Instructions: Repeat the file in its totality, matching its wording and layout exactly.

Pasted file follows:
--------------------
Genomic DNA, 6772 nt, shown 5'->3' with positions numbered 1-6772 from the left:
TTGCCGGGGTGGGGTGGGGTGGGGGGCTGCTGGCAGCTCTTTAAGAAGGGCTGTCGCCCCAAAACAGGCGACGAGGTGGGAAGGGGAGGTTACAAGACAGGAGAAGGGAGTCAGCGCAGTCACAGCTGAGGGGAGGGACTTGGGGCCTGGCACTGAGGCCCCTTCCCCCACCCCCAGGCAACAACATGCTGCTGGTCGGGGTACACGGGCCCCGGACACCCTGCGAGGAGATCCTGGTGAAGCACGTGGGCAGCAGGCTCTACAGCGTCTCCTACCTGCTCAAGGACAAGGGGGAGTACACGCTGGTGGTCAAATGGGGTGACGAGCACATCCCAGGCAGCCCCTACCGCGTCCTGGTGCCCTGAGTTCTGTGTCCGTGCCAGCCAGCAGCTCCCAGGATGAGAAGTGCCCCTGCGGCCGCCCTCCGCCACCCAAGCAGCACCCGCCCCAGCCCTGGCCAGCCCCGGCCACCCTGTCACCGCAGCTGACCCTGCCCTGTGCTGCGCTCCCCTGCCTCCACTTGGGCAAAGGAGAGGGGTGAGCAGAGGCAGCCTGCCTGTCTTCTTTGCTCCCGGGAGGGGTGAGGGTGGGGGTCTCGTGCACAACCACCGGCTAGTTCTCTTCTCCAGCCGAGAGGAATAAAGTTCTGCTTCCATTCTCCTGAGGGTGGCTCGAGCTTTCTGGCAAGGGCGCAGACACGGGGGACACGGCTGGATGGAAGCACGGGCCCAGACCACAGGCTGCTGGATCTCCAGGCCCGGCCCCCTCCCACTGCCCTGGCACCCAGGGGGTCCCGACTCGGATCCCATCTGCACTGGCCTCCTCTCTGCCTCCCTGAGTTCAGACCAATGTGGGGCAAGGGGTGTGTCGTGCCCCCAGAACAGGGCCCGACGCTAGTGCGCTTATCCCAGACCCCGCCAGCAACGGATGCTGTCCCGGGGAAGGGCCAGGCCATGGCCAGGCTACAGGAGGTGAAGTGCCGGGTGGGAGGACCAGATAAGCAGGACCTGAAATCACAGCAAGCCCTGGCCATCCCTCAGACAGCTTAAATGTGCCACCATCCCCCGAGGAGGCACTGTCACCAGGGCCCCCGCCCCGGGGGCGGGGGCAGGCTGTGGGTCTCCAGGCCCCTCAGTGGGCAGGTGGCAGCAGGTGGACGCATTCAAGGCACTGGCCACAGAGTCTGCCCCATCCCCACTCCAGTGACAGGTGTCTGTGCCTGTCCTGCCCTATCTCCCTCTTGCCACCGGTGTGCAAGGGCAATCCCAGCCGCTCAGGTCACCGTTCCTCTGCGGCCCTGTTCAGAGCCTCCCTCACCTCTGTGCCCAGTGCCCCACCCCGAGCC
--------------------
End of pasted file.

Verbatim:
Genomic DNA, 6772 nt, shown 5'->3' with positions numbered 1-6772 from the left:
TTGCCGGGGTGGGGTGGGGTGGGGGGCTGCTGGCAGCTCTTTAAGAAGGGCTGTCGCCCCAAAACAGGCGACGAGGTGGGAAGGGGAGGTTACAAGACAGGAGAAGGGAGTCAGCGCAGTCACAGCTGAGGGGAGGGACTTGGGGCCTGGCACTGAGGCCCCTTCCCCCACCCCCAGGCAACAACATGCTGCTGGTCGGGGTACACGGGCCCCGGACACCCTGCGAGGAGATCCTGGTGAAGCACGTGGGCAGCAGGCTCTACAGCGTCTCCTACCTGCTCAAGGACAAGGGGGAGTACACGCTGGTGGTCAAATGGGGTGACGAGCACATCCCAGGCAGCCCCTACCGCGTCCTGGTGCCCTGAGTTCTGTGTCCGTGCCAGCCAGCAGCTCCCAGGATGAGAAGTGCCCCTGCGGCCGCCCTCCGCCACCCAAGCAGCACCCGCCCCAGCCCTGGCCAGCCCCGGCCACCCTGTCACCGCAGCTGACCCTGCCCTGTGCTGCGCTCCCCTGCCTCCACTTGGGCAAAGGAGAGGGGTGAGCAGAGGCAGCCTGCCTGTCTTCTTTGCTCCCGGGAGGGGTGAGGGTGGGGGTCTCGTGCACAACCACCGGCTAGTTCTCTTCTCCAGCCGAGAGGAATAAAGTTCTGCTTCCATTCTCCTGAGGGTGGCTCGAGCTTTCTGGCAAGGGCGCAGACACGGGGGACACGGCTGGATGGAAGCACGGGCCCAGACCACAGGCTGCTGGATCTCCAGGCCCGGCCCCCTCCCACTGCCCTGGCACCCAGGGGGTCCCGACTCGGATCCCATCTGCACTGGCCTCCTCTCTGCCTCCCTGAGTTCAGACCAATGTGGGGCAAGGGGTGTGTCGTGCCCCCAGAACAGGGCCCGACGCTAGTGCGCTTATCCCAGACCCCGCCAGCAACGGATGCTGTCCCGGGGAAGGGCCAGGCCATGGCCAGGCTACAGGAGGTGAAGTGCCGGGTGGGAGGACCAGATAAGCAGGACCTGAAATCACAGCAAGCCCTGGCCATCCCTCAGACAGCTTAAATGTGCCACCATCCCCCGAGGAGGCACTGTCACCAGGGCCCCCGCCCCGGGGGCGGGGGCAGGCTGTGGGTCTCCAGGCCCCTCAGTGGGCAGGTGGCAGCAGGTGGACGCATTCAAGGCACTGGCCACAGAGTCTGCCCCATCCCCACTCCAGTGACAGGTGTCTGTGCCTGTCCTGCCCTATCTCCCTCTTGCCACCGGTGTGCAAGGGCAATCCCAGCCGCTCAGGTCACCGTTCCTCTGCGGCCCTGTTCAGAGCCTCCCTCACCTCTGTGCCCAGTGCCCCACCCCGAGCC